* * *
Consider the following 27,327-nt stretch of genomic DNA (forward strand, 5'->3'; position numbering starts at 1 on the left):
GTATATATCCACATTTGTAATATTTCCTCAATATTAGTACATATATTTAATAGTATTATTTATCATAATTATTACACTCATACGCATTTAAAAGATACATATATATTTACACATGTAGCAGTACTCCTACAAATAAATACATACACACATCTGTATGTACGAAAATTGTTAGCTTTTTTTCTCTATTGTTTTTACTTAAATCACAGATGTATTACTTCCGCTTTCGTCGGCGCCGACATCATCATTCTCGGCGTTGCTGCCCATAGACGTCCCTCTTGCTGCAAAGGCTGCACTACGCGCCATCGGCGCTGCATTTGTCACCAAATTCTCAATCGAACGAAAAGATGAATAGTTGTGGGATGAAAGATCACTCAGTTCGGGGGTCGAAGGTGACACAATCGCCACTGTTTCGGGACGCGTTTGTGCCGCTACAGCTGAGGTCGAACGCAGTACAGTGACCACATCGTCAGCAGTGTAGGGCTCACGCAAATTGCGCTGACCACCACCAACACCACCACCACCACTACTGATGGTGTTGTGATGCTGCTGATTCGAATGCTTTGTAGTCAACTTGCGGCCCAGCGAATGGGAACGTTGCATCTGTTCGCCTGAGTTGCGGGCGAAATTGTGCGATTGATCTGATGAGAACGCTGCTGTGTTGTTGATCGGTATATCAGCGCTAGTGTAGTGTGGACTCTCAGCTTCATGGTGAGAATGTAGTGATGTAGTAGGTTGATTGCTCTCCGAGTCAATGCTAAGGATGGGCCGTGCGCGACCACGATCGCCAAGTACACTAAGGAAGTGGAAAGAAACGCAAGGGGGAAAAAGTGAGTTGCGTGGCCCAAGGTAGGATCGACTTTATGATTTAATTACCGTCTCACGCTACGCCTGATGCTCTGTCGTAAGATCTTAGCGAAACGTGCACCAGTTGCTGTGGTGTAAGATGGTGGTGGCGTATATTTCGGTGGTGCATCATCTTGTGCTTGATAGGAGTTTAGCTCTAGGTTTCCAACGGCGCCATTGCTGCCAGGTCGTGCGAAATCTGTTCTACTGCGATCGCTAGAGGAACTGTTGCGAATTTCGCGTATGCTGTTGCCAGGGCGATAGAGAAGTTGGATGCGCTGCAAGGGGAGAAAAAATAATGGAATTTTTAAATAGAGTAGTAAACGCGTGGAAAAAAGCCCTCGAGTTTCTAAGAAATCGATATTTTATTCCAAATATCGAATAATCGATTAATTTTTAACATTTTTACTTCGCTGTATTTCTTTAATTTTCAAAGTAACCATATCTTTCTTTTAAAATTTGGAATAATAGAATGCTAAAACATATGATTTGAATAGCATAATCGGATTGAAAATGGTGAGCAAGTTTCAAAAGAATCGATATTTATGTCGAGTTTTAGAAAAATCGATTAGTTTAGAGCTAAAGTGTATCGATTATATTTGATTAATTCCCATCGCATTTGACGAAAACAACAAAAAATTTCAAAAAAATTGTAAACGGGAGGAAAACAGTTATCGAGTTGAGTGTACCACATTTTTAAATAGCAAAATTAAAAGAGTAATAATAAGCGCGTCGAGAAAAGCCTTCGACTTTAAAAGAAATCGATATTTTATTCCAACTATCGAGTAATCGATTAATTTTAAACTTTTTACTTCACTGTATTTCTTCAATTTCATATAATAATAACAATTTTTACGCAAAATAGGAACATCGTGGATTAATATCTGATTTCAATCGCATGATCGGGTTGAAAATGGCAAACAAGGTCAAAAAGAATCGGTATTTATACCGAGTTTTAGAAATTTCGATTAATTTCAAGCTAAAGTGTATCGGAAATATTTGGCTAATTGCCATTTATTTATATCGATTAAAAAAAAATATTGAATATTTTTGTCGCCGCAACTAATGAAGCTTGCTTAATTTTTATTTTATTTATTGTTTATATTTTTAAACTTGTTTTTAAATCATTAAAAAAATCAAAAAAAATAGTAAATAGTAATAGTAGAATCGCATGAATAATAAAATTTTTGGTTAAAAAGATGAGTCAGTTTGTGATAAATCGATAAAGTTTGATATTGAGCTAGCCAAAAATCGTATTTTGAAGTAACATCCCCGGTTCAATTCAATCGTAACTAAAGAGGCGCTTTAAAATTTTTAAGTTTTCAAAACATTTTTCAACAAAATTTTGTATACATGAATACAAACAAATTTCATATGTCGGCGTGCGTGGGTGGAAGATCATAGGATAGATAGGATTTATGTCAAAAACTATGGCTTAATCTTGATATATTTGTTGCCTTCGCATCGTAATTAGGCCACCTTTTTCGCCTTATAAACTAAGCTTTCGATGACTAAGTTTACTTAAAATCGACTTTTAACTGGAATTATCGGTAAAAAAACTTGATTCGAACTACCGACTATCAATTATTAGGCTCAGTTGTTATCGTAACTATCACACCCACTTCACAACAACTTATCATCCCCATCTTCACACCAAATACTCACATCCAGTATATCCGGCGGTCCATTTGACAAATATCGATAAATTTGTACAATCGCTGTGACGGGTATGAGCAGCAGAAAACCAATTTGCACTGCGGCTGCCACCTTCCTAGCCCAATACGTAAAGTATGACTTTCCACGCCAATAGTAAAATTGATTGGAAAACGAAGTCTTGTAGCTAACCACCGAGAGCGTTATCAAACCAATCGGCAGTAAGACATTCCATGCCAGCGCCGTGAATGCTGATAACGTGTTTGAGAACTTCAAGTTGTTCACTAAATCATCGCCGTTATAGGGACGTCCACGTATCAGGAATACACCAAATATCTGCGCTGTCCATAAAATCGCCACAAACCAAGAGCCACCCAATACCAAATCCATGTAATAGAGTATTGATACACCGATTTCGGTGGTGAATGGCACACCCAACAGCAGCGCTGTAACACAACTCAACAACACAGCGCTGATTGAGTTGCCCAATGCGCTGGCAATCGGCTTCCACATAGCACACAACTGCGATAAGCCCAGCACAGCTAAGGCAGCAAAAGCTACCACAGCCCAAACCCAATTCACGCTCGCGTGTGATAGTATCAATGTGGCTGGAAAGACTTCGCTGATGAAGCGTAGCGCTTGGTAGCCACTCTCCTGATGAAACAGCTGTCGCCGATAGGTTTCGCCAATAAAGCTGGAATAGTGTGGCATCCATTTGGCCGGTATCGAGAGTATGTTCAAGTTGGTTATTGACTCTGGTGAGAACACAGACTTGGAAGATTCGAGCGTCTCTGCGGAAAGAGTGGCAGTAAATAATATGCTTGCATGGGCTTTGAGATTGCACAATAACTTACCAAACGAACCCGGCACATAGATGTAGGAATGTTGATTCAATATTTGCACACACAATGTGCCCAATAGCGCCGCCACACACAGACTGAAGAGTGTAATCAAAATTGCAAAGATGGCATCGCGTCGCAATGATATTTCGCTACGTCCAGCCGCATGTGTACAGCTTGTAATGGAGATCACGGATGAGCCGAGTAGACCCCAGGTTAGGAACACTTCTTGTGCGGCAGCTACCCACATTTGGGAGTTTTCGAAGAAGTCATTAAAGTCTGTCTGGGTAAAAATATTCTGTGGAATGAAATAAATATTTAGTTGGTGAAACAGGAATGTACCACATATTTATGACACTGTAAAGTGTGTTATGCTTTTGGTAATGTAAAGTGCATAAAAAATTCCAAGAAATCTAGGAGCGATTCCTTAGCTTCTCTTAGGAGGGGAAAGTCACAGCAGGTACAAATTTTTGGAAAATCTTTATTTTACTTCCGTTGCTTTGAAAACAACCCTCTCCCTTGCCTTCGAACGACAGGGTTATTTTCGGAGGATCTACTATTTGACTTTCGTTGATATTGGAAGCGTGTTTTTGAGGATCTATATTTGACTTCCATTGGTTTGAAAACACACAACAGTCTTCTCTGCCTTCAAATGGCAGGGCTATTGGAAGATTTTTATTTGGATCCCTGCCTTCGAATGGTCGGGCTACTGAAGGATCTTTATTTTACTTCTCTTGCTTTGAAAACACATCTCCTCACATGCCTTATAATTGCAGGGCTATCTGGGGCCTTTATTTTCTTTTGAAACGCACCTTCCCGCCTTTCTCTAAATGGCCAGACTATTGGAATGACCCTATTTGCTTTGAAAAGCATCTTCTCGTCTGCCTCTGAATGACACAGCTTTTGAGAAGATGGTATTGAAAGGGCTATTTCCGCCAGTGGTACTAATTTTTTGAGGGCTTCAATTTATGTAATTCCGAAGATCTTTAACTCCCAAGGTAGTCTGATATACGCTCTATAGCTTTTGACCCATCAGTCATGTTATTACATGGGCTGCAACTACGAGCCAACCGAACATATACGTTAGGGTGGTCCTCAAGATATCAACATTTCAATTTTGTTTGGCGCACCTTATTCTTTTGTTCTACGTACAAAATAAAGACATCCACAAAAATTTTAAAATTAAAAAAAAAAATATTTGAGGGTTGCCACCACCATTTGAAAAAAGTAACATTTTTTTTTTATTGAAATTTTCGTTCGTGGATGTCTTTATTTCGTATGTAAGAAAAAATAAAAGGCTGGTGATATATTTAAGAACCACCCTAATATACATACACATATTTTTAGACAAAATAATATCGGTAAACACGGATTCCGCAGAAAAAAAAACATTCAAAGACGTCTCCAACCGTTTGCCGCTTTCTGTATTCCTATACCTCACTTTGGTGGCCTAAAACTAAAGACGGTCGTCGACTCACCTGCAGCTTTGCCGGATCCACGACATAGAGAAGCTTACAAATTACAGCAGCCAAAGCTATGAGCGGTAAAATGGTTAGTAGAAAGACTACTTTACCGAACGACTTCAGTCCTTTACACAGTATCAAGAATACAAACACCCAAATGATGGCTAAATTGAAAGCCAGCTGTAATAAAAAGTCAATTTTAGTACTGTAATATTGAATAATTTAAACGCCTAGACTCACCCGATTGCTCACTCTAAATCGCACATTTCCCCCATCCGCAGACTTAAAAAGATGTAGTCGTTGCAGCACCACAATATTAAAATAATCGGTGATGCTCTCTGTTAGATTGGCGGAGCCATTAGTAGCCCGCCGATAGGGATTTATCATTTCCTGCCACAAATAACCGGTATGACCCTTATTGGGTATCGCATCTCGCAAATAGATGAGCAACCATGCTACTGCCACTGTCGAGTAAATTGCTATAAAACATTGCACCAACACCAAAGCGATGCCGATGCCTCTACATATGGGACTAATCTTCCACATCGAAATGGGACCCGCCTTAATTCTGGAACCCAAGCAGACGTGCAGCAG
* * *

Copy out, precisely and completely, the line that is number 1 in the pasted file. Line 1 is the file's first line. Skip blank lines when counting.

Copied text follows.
Consider the following 27,327-nt stretch of genomic DNA (forward strand, 5'->3'; position numbering starts at 1 on the left):